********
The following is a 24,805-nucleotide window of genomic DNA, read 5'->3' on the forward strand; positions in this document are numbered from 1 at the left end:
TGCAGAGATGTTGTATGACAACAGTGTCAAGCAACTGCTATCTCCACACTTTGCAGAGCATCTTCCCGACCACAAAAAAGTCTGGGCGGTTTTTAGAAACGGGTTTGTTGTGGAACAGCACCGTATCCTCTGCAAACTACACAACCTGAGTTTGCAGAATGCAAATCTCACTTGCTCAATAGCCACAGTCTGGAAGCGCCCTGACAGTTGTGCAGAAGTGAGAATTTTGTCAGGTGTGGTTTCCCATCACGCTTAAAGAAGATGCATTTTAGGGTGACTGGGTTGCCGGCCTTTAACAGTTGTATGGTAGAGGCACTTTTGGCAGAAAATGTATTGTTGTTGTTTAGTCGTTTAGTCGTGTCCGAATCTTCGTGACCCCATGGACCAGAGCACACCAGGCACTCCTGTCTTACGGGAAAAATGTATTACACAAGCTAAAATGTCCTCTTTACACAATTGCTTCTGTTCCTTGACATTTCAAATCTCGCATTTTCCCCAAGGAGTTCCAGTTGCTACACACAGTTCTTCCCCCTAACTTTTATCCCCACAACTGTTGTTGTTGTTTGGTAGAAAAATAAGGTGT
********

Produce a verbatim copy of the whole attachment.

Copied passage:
The following is a 24,805-nucleotide window of genomic DNA, read 5'->3' on the forward strand; positions in this document are numbered from 1 at the left end:
TGCAGAGATGTTGTATGACAACAGTGTCAAGCAACTGCTATCTCCACACTTTGCAGAGCATCTTCCCGACCACAAAAAAGTCTGGGCGGTTTTTAGAAACGGGTTTGTTGTGGAACAGCACCGTATCCTCTGCAAACTACACAACCTGAGTTTGCAGAATGCAAATCTCACTTGCTCAATAGCCACAGTCTGGAAGCGCCCTGACAGTTGTGCAGAAGTGAGAATTTTGTCAGGTGTGGTTTCCCATCACGCTTAAAGAAGATGCATTTTAGGGTGACTGGGTTGCCGGCCTTTAACAGTTGTATGGTAGAGGCACTTTTGGCAGAAAATGTATTGTTGTTGTTTAGTCGTTTAGTCGTGTCCGAATCTTCGTGACCCCATGGACCAGAGCACACCAGGCACTCCTGTCTTACGGGAAAAATGTATTACACAAGCTAAAATGTCCTCTTTACACAATTGCTTCTGTTCCTTGACATTTCAAATCTCGCATTTTCCCCAAGGAGTTCCAGTTGCTACACACAGTTCTTCCCCCTAACTTTTATCCCCACAACTGTTGTTGTTGTTTGGTAGAAAAATAAGGTGT